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Windows 7 has various fonts that cover different scripts within Unicode. However, the free Noto fonts provide a good alternative, covering a very large portion of Unicode with a visually uniform design.

I want to make these Noto fonts behave as one giant font in Windows. I know that Windows 7 provides a font linking mechanism, but I don't know how to link all the Noto fonts together.

Specifically, my questions are:

  • What registry keys do I need to create in order to define the linked font?
  • What else must I do to enable the font linking feature?
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A Python script was specifically written for merging noto fonts as part of the nototools package. It is not required to download the whole package, as this script can be found separately in github: merge_noto.py.

You should download the noto fonts you wish to merge into one folder, modify the script in line 137 to include only these fonts, then run the script.

Just to note that some of the noto fonts may be difficult to merge, as these already use the maximum number of glyphs permissible in a single OpenType font: 65,635.


A general-purpose package that has a GUI interface is fontforge. Its use is demonstrated in this answer.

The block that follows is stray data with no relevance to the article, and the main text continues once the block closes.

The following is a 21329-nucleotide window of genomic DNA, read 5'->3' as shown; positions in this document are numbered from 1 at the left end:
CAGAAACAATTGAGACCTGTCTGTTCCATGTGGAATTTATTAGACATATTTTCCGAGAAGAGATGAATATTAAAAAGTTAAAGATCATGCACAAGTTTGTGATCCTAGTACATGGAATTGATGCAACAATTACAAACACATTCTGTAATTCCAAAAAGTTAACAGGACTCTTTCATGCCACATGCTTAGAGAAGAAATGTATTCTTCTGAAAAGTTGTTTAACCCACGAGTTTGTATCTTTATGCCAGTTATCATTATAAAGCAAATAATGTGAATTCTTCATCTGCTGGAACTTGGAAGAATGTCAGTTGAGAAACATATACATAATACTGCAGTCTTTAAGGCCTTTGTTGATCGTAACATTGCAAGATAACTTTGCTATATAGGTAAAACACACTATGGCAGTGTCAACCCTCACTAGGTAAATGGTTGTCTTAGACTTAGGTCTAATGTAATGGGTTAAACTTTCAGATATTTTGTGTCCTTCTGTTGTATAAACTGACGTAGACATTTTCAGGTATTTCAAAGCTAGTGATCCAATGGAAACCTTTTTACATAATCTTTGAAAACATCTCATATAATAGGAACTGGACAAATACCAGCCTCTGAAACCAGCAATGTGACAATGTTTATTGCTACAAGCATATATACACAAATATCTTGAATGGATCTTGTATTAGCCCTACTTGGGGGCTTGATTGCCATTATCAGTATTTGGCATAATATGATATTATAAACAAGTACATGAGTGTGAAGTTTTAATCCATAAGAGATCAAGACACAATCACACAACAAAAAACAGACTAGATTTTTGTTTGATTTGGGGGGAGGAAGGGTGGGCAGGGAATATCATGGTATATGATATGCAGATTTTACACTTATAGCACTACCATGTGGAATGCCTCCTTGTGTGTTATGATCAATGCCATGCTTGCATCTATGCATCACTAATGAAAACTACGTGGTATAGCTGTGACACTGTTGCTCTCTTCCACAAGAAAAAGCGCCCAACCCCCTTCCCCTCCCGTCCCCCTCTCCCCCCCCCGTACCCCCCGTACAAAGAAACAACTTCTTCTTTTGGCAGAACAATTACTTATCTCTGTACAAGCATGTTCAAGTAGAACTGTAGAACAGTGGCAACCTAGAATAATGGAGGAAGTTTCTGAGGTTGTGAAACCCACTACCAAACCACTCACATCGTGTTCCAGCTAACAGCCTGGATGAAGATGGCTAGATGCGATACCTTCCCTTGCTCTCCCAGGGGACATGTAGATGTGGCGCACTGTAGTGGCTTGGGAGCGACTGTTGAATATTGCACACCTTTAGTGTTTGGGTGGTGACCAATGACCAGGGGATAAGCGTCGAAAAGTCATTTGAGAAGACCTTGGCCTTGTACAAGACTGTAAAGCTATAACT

From the fact that a separate Python script was specifically written for this as part of the nototools package, I might suspect problems with using fontforge, but if it works it should be easier than adapting the above Python script.

image

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+200

Have you tried going to HKEY_LOCAL_MACHINE\SOFTWARE\Microsoft\Windows NT\CurrentVersion\FontLink\SystemLink and create a new key, just like those that are already there?

For example, I have a key called Batang that is a REG_MULTI_SZ value and contains the following string:

MSMINCHO.TTC,MS PMincho
MINGLIU.TTC,PMingLiU
SIMSUN.TTC,SimSun
MALGUN.TTF,Malgun Gothic
YUGOTHM.TTC,Yu Gothic UI
MSJH.TTC,Microsoft JhengHei UI
MSYH.TTC,Microsoft YaHei UI
SEGUISYM.TTF,Segoe UI Symbol

It is just the filename and the name of the font, separated with a comma.

Source: Fontlink for CJK on English Windows 10.

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  • I have followed the exact steps listed in your answer, but Windows simply refuses to recognise the font-linking and renders glyphs from other scripts in their fallback fonts (not the Noto fonts). Is there something else that I need to do to enable font-linking in the first place? – user730756 Jun 18 '17 at 7:59
  • Can you provide more information on how you tested and what the entry in the registry looks like? – Magnus Jun 22 '17 at 10:17
  • How about the relevant difference being Windows 10 versus Windows 7 here? – 0xC0000022L Jul 17 '19 at 9:39

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